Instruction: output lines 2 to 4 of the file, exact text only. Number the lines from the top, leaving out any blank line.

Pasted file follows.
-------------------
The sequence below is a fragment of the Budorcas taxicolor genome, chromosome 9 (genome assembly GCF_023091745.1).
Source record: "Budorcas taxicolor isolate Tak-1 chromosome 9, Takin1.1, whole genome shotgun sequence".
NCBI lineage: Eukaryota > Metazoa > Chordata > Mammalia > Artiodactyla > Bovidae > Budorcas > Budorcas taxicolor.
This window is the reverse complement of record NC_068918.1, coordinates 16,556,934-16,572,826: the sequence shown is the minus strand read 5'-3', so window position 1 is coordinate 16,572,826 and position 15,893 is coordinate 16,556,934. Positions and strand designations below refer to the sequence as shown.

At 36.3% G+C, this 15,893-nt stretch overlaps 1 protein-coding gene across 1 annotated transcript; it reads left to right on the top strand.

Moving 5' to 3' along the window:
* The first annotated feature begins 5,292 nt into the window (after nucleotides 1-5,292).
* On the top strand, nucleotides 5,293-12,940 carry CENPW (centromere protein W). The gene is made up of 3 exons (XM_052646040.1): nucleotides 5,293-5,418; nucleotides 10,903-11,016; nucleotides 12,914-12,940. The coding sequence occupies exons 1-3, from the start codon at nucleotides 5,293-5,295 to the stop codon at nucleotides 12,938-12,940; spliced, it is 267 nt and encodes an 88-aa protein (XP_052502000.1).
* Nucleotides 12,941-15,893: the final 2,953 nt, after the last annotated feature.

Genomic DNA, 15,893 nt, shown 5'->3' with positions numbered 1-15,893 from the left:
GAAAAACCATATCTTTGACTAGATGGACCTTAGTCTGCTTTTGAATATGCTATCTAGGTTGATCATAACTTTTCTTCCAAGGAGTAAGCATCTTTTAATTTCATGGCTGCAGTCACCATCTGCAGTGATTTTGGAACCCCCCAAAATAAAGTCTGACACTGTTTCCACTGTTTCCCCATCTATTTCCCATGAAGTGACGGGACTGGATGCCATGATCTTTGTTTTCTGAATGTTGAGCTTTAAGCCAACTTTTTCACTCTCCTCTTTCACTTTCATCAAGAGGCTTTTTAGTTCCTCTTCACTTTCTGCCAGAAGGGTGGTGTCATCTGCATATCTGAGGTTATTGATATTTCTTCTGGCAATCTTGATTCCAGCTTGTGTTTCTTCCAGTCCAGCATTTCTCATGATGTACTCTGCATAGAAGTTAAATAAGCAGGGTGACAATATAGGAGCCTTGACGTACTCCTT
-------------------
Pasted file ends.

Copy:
Source record: "Budorcas taxicolor isolate Tak-1 chromosome 9, Takin1.1, whole genome shotgun sequence".
NCBI lineage: Eukaryota > Metazoa > Chordata > Mammalia > Artiodactyla > Bovidae > Budorcas > Budorcas taxicolor.
This window is the reverse complement of record NC_068918.1, coordinates 16,556,934-16,572,826: the sequence shown is the minus strand read 5'-3', so window position 1 is coordinate 16,572,826 and position 15,893 is coordinate 16,556,934. Positions and strand designations below refer to the sequence as shown.